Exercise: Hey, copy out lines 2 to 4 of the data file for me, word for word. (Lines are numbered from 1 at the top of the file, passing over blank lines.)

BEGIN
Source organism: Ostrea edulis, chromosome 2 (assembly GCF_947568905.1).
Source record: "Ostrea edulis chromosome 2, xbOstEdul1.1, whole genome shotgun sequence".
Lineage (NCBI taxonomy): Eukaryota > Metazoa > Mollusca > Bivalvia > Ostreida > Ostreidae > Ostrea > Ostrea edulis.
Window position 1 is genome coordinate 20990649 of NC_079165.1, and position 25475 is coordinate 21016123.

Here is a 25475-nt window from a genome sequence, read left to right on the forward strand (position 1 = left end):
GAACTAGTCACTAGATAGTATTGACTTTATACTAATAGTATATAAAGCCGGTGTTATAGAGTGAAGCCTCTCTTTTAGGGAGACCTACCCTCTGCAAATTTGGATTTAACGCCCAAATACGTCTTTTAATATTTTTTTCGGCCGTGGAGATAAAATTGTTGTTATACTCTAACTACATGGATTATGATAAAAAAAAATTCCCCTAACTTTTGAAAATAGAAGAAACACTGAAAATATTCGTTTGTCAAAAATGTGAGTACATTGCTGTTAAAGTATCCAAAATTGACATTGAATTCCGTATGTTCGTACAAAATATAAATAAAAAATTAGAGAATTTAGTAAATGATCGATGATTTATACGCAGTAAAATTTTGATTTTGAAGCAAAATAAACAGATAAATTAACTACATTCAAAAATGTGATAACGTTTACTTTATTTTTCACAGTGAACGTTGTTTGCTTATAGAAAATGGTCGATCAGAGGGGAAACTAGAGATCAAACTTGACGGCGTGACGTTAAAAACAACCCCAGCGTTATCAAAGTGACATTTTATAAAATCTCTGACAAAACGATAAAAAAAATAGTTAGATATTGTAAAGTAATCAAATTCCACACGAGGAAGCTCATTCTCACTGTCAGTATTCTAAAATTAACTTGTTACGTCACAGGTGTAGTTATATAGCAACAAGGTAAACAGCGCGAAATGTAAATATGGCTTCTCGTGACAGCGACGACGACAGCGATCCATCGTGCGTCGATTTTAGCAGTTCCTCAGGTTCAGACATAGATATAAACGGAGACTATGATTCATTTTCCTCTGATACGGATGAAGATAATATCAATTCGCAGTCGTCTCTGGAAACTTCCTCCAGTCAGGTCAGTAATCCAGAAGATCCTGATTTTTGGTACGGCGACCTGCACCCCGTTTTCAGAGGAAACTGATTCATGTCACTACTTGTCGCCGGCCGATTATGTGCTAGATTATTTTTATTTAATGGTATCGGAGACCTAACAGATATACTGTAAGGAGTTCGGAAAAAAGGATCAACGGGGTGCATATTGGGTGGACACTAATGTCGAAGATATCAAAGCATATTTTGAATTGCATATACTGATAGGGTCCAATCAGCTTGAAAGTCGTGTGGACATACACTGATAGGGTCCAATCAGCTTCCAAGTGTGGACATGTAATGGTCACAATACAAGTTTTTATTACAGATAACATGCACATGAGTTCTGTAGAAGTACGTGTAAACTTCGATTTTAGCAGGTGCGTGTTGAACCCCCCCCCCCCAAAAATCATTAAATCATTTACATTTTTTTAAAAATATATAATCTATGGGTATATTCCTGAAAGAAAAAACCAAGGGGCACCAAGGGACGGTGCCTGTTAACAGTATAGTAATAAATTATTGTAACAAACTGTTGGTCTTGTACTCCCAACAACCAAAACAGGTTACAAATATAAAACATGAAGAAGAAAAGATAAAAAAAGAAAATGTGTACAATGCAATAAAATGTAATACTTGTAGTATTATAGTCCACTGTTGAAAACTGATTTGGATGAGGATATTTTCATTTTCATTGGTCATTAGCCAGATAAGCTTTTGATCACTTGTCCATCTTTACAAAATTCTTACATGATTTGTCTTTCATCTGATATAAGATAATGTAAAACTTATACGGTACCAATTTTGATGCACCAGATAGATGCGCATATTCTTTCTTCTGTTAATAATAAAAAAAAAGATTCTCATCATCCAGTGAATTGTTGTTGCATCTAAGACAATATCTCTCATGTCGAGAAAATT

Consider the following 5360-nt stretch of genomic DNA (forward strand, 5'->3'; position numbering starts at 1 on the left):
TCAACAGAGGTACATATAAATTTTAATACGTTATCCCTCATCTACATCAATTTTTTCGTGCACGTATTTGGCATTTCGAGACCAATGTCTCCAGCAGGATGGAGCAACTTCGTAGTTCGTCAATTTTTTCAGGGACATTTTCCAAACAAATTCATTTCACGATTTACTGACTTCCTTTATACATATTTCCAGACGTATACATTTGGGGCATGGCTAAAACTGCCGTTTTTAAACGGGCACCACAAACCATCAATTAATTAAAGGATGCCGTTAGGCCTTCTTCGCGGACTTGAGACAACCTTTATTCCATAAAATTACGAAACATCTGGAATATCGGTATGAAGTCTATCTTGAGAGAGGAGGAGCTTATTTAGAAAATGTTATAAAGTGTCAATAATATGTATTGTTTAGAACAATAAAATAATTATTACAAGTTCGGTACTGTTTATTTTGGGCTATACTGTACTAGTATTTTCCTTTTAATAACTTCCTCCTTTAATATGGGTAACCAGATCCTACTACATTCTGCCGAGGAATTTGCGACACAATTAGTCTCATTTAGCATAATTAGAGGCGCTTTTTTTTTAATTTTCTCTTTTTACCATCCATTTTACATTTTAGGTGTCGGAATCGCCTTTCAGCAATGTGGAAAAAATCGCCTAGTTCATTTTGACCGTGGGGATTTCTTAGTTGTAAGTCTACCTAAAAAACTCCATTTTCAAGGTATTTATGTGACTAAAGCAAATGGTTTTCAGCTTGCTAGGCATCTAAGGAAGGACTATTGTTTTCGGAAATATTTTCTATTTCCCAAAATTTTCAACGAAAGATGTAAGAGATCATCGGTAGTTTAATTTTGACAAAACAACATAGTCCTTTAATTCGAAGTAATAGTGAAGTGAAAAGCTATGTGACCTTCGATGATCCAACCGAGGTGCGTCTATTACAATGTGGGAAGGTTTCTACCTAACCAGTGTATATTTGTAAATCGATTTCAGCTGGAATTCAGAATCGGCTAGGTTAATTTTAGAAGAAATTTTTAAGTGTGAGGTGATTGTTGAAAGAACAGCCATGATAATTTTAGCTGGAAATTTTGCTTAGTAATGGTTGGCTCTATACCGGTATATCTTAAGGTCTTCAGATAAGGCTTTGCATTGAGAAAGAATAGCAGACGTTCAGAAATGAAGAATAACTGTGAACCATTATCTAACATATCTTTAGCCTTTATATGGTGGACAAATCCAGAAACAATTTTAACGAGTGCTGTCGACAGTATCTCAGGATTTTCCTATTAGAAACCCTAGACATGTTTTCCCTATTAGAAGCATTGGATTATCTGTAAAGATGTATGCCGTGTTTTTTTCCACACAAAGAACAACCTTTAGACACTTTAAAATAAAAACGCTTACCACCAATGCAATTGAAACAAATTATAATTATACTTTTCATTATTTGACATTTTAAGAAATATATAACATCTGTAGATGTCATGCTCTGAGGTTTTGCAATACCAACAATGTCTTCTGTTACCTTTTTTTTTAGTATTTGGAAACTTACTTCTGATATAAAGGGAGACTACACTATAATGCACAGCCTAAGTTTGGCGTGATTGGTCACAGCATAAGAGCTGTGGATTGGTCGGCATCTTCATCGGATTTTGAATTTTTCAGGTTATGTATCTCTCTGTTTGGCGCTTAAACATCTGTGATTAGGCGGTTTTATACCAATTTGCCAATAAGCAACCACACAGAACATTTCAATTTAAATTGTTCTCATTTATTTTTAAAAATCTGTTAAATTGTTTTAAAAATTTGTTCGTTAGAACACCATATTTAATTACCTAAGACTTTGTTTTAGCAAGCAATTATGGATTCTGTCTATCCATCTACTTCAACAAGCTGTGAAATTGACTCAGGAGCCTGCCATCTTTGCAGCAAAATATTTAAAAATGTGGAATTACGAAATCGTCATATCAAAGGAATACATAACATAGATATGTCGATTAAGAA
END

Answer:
Source record: "Ostrea edulis chromosome 2, xbOstEdul1.1, whole genome shotgun sequence".
Lineage (NCBI taxonomy): Eukaryota > Metazoa > Mollusca > Bivalvia > Ostreida > Ostreidae > Ostrea > Ostrea edulis.
Window position 1 is genome coordinate 20990649 of NC_079165.1, and position 25475 is coordinate 21016123.